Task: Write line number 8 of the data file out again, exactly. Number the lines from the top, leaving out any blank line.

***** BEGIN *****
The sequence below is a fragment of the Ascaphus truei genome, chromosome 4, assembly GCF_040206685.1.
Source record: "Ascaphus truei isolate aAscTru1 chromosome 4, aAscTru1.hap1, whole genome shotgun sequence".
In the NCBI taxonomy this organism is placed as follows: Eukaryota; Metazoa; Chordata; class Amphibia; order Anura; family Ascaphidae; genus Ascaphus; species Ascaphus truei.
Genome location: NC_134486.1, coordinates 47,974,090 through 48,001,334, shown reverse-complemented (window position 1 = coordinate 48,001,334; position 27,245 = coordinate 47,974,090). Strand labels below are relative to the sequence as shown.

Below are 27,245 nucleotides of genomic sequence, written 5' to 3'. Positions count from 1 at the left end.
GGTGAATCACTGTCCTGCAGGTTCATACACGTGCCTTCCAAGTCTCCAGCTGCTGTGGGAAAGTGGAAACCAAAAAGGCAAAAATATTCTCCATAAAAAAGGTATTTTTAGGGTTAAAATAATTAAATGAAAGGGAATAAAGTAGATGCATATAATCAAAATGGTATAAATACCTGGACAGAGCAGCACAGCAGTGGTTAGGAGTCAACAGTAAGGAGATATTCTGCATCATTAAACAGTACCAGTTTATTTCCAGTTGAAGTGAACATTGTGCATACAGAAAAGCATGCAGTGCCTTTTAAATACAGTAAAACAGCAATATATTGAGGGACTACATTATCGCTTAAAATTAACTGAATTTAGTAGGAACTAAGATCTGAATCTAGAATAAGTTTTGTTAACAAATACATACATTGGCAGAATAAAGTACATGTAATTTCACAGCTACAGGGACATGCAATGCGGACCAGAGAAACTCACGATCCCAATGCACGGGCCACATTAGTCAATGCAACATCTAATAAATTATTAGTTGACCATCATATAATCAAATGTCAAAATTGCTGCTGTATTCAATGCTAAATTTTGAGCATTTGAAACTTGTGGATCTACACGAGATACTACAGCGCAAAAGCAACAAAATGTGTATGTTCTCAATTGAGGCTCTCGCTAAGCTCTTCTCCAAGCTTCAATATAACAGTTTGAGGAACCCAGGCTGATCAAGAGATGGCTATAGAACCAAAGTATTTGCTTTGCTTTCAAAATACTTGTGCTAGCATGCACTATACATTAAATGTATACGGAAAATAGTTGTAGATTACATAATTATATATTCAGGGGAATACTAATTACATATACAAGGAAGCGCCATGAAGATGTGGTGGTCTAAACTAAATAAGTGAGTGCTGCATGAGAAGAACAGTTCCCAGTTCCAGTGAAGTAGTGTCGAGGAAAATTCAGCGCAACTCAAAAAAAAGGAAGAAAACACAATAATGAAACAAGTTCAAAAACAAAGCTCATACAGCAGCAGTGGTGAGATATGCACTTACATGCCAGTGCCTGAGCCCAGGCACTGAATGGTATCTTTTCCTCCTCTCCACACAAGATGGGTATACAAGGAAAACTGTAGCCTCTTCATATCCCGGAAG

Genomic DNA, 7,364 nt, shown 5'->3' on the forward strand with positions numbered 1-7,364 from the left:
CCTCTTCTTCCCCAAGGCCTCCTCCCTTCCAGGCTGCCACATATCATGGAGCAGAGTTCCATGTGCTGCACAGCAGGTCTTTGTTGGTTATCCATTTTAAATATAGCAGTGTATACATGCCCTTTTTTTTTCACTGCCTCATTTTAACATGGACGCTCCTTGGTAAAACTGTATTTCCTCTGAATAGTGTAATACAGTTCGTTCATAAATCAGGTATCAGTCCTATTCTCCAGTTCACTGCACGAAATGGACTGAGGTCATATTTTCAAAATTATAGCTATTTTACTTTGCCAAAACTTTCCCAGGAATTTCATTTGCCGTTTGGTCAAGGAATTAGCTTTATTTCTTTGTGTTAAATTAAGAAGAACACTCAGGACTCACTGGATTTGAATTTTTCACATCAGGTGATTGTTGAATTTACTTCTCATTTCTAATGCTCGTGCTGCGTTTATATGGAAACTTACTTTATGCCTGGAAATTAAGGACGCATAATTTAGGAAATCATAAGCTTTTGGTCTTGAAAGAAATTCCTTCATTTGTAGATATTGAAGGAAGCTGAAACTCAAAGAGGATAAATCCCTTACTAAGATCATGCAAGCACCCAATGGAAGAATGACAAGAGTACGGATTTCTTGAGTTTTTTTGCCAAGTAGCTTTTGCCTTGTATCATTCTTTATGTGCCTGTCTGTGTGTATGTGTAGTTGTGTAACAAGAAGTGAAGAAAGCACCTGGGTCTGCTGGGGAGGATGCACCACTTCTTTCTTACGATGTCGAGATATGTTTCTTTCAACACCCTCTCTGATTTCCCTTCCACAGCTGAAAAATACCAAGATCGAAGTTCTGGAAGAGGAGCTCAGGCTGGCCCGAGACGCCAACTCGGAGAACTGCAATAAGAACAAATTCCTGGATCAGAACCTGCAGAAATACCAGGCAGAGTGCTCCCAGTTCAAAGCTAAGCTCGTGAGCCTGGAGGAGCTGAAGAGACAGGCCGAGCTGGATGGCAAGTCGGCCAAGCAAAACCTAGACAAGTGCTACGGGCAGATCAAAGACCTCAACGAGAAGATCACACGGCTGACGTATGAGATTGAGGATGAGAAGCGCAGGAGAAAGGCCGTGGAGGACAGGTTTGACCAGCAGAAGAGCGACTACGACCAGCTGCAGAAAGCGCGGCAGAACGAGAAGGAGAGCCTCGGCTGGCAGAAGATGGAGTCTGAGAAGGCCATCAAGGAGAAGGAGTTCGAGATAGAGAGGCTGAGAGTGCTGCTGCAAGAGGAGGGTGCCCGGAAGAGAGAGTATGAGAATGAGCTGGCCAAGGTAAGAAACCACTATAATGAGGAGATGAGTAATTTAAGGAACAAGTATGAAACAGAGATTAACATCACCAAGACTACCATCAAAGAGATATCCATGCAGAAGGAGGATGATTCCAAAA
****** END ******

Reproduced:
CCTCTTCTTCCCCAAGGCCTCCTCCCTTCCAGGCTGCCACATATCATGGAGCAGAGTTCCATGTGCTGCACAGCAGGTCTTTGTTGGTTATCCATTTTAAATATAGCAGTGTATACATGCCCTTTTTTTTTCACTGCCTCATTTTAACATGGACGCTCCTTGGTAAAACTGTATTTCCTCTGAATAGTGTAATACAGTTCGTTCATAAATCAGGTATCAGTCCTATTCTCCAGTTCACTGCACGAAATGGACTGAGGTCATATTTTCAAAATTATAGCTATTTTACTTTGCCAAAACTTTCCCAGGAATTTCATTTGCCGTTTGGTCAAGGAATTAGCTTTATTTCTTTGTGTTAAATTAAGAAGAACACTCAGGACTCACTGGATTTGAATTTTTCACATCAGGTGATTGTTGAATTTACTTCTCATTTCTAATGCTCGTGCTGCGTTTATATGGAAACTTACTTTATGCCTGGAAATTAAGGACGCATAATTTAGGAAATCATAAGCTTTTGGTCTTGAAAGAAATTCCTTCATTTGTAGATATTGAAGGAAGCTGAAACTCAAAGAGGATAAATCCCTTACTAAGATCATGCAAGCACCCAATGGAAGAATGACAAGAGTACGGATTTCTTGAGTTTTTTTGCCAAGTAGCTTTTGCCTTGTATCATTCTTTATGTGCCTGTCTGTGTGTATGTGTAGTTGTGTAACAAGAAGTGAAGAAAGCACCTGGGTCTGCTGGGGAGGATGCACCACTTCTTTCTTACGATGTCGAGATATGTTTCTTTCAACACCCTCTCTGATTTCCCTTCCACAGCTGAAAAATACCAAGATCGAAGTTCTGGAAGAGGAGCTCAGGCTGGCCCGAGACGCCAACTCGGAGAACTGCAATAAGAACAAATTCCTGGATCAGAACCTGCAGAAATACCAGGCAGAGTGCTCCCAGTTCAAAGCTAAGCTCGTGAGCCTGGAGGAGCTGAAGAGACAGGCCGAGCTGGATGGCAAGTCGGCCAAGCAAAACCTAGACAAGTGCTACGGGCAGATCAAAGACCTCAACGAGAAGATCACACGGCTGACGTATGAGATTGAGGATGAGAAGCGCAGGAGAAAGGCCGTGGAGGACAGGTTTGACCAGCAGAAGAGCGACTACGACCAGCTGCAGAAAGCGCGGCAGAACGAGAAGGAGAGCCTCGGCTGGCAGAAGATGGAGTCTGAGAAGGCCATCAAGGAGAAGGAGTTCGAGATAGAGAGGCTGAGAGTGCTGCTGCAAGAGGAGGGTGCCCGGAAGAGAGAGTATGAGAATGAGCTGGCCAAGGTAAGAAACCACTATAATGAGGAGATGAGTAATTTAAGGAACAAGTATGAAACAGAGATTAACATCACCAAGACTACCATCAAAGAGATATCCATGCAGAAGGAGGATGATTCCAAAA